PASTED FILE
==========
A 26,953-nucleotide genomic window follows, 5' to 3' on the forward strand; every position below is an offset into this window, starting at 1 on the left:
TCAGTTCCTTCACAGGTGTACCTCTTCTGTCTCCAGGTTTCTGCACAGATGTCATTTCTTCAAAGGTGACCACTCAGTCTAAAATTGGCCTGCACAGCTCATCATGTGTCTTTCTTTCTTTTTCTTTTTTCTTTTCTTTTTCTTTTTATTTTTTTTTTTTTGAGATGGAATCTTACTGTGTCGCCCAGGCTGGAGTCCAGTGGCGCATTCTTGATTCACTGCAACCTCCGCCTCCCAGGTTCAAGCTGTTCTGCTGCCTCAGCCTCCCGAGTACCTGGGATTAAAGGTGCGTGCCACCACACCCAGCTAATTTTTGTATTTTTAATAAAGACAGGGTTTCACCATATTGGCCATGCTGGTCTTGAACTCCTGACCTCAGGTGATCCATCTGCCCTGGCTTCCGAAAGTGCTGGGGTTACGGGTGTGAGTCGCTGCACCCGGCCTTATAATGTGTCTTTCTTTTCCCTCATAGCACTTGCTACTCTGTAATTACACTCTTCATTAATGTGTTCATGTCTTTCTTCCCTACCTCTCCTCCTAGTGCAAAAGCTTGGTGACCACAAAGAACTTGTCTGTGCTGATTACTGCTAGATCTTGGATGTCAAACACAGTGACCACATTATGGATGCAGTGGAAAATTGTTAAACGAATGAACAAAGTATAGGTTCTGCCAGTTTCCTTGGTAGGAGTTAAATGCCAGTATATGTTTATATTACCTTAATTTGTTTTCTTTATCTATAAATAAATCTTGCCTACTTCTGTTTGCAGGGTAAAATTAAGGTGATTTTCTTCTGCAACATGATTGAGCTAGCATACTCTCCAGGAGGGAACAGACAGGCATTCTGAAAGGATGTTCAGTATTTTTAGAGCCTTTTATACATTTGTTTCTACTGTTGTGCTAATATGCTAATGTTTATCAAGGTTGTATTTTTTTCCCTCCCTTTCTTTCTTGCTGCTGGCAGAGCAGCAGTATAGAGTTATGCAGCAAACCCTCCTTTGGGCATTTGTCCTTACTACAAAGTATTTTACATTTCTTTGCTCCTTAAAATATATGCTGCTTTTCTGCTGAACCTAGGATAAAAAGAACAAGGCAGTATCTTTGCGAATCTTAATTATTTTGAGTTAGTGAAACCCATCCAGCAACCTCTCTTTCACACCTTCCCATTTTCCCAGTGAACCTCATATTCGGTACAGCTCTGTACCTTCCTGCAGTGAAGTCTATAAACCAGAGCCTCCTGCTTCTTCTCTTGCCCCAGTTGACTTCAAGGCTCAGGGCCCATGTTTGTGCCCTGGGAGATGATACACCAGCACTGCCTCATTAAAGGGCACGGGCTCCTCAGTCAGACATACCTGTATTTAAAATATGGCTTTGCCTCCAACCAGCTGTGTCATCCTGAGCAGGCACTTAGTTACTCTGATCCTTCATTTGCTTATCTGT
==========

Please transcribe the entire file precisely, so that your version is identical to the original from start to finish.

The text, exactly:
A 26,953-nucleotide genomic window follows, 5' to 3' on the forward strand; every position below is an offset into this window, starting at 1 on the left:
TCAGTTCCTTCACAGGTGTACCTCTTCTGTCTCCAGGTTTCTGCACAGATGTCATTTCTTCAAAGGTGACCACTCAGTCTAAAATTGGCCTGCACAGCTCATCATGTGTCTTTCTTTCTTTTTCTTTTTTCTTTTCTTTTTCTTTTTATTTTTTTTTTTTTGAGATGGAATCTTACTGTGTCGCCCAGGCTGGAGTCCAGTGGCGCATTCTTGATTCACTGCAACCTCCGCCTCCCAGGTTCAAGCTGTTCTGCTGCCTCAGCCTCCCGAGTACCTGGGATTAAAGGTGCGTGCCACCACACCCAGCTAATTTTTGTATTTTTAATAAAGACAGGGTTTCACCATATTGGCCATGCTGGTCTTGAACTCCTGACCTCAGGTGATCCATCTGCCCTGGCTTCCGAAAGTGCTGGGGTTACGGGTGTGAGTCGCTGCACCCGGCCTTATAATGTGTCTTTCTTTTCCCTCATAGCACTTGCTACTCTGTAATTACACTCTTCATTAATGTGTTCATGTCTTTCTTCCCTACCTCTCCTCCTAGTGCAAAAGCTTGGTGACCACAAAGAACTTGTCTGTGCTGATTACTGCTAGATCTTGGATGTCAAACACAGTGACCACATTATGGATGCAGTGGAAAATTGTTAAACGAATGAACAAAGTATAGGTTCTGCCAGTTTCCTTGGTAGGAGTTAAATGCCAGTATATGTTTATATTACCTTAATTTGTTTTCTTTATCTATAAATAAATCTTGCCTACTTCTGTTTGCAGGGTAAAATTAAGGTGATTTTCTTCTGCAACATGATTGAGCTAGCATACTCTCCAGGAGGGAACAGACAGGCATTCTGAAAGGATGTTCAGTATTTTTAGAGCCTTTTATACATTTGTTTCTACTGTTGTGCTAATATGCTAATGTTTATCAAGGTTGTATTTTTTTCCCTCCCTTTCTTTCTTGCTGCTGGCAGAGCAGCAGTATAGAGTTATGCAGCAAACCCTCCTTTGGGCATTTGTCCTTACTACAAAGTATTTTACATTTCTTTGCTCCTTAAAATATATGCTGCTTTTCTGCTGAACCTAGGATAAAAAGAACAAGGCAGTATCTTTGCGAATCTTAATTATTTTGAGTTAGTGAAACCCATCCAGCAACCTCTCTTTCACACCTTCCCATTTTCCCAGTGAACCTCATATTCGGTACAGCTCTGTACCTTCCTGCAGTGAAGTCTATAAACCAGAGCCTCCTGCTTCTTCTCTTGCCCCAGTTGACTTCAAGGCTCAGGGCCCATGTTTGTGCCCTGGGAGATGATACACCAGCACTGCCTCATTAAAGGGCACGGGCTCCTCAGTCAGACATACCTGTATTTAAAATATGGCTTTGCCTCCAACCAGCTGTGTCATCCTGAGCAGGCACTTAGTTACTCTGATCCTTCATTTGCTTATCTGT